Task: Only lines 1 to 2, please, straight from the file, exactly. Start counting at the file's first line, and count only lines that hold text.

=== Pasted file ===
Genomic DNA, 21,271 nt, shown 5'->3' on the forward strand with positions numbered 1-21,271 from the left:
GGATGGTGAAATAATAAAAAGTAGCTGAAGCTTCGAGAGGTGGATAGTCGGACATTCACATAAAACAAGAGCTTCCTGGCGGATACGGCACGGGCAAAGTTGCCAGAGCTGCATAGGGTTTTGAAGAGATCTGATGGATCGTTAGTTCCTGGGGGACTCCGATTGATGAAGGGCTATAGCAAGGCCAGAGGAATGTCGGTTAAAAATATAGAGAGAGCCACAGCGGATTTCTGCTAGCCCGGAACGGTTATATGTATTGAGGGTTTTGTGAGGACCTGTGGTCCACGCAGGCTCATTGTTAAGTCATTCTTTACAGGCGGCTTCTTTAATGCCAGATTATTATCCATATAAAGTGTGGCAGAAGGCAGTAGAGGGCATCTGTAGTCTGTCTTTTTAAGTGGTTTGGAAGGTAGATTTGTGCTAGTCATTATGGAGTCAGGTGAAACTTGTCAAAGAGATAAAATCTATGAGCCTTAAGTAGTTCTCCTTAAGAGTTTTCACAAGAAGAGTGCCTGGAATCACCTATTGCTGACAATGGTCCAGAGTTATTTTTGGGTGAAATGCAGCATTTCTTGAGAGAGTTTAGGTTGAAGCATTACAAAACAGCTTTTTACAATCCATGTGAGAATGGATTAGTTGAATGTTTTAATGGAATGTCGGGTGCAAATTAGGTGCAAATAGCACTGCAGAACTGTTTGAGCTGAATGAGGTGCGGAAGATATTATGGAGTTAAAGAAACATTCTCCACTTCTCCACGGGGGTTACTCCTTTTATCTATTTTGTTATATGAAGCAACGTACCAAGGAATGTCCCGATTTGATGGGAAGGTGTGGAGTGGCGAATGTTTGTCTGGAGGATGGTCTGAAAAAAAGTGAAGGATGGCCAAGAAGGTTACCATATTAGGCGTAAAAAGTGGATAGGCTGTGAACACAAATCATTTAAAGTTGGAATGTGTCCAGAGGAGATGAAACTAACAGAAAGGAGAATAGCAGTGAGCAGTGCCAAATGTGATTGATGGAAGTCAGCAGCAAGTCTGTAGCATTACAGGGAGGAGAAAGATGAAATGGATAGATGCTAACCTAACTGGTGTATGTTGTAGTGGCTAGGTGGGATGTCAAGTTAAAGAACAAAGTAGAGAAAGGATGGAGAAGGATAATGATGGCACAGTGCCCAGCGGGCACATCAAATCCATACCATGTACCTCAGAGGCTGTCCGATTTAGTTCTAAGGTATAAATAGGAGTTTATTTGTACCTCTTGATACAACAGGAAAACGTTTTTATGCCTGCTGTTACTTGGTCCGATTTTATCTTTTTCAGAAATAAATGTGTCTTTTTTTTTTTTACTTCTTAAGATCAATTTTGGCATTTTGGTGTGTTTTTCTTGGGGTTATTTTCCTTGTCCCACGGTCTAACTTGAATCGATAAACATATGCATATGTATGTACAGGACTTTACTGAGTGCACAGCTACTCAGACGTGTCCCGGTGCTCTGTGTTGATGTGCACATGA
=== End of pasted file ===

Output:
Genomic DNA, 21,271 nt, shown 5'->3' on the forward strand with positions numbered 1-21,271 from the left:
GGATGGTGAAATAATAAAAAGTAGCTGAAGCTTCGAGAGGTGGATAGTCGGACATTCACATAAAACAAGAGCTTCCTGGCGGATACGGCACGGGCAAAGTTGCCAGAGCTGCATAGGGTTTTGAAGAGATCTGATGGATCGTTAGTTCCTGGGGGACTCCGATTGATGAAGGGCTATAGCAAGGCCAGAGGAATGTCGGTTAAAAATATAGAGAGAGCCACAGCGGATTTCTGCTAGCCCGGAACGGTTATATGTATTGAGGGTTTTGTGAGGACCTGTGGTCCACGCAGGCTCATTGTTAAGTCATTCTTTACAGGCGGCTTCTTTAATGCCAGATTATTATCCATATAAAGTGTGGCAGAAGGCAGTAGAGGGCATCTGTAGTCTGTCTTTTTAAGTGGTTTGGAAGGTAGATTTGTGCTAGTCATTATGGAGTCAGGTGAAACTTGTCAAAGAGATAAAATCTATGAGCCTTAAGTAGTTCTCCTTAAGAGTTTTCACAAGAAGAGTGCCTGGAATCACCTATTGCTGACAATGGTCCAGAGTTATTTTTGGGTGAAATGCAGCATTTCTTGAGAGAGTTTAGGTTGAAGCATTACAAAACAGCTTTTTACAATCCATGTGAGAATGGATTAGTTGAATGTTTTAATGGAATGTCGGGTGCAAATTAGGTGCAAATAGCACTGCAGAACTGTTTGAGCTGAATGAGGTGCGGAAGATATTATGGAGTTAAAGAAACATTCTCCACTTCTCCACGGGGGTTACTCCTTTTATCTATTTTGTTATATGAAGCAACGTACCAAGGAATGTCCCGATTTGATGGGAAGGTGTGGAGTGGCGAATGTTTGTCTGGAGGATGGTCTGAAAAAAAGTGAAGGATGGCCAAGAAGGTTACCATATTAGGCGTAAAAAGTGGATAGGCTGTGAACACAAATCATTTAAAGTTGGAATGTGTCCAGAGGAGATGAAACTAACAGAAAGGAGAATAGCAGTGAGCAGTGCCAAATGTGATTGATGGAAGTCAGCAGCAAGTCTGTAGCATTACAGGGAGGAGAAAGATGAAATGGATAGATGCTAACCTAACTGGTGTATGTTGTAGTGGCTAGGTGGGATGTCAAGTTAAAGAACAAAGTAGAGAAAGGATGGAGAAGGATAATGATGGCACAGTGCCCAGCGGGCACATCAAATCCATACCATGTACCTCAGAGGCTGTCCGATTTAGTTCTAAGGTATAAATAGGAGTTTATTTGTACCTCTTGATACAACAGGAAAACGTTTTTATGCCTGCTGTTACTTGGTCCGATTTTATCTTTTTCAGAAATAAATGTGTCTTTTTTTTTTTTACTTCTTAAGATCAATTTTGGCATTTTGGTGTGTTTTTCTTGGGGTTATTTTCCTTGTCCCACGGTCTAACTTGAATCGATAAACATATGCATATGTATGTACAGGACTTTACTGAGTGCACAGCTACTCAGACGTGTCCCGGTGCTCTGTGTTGATGTGCACATGA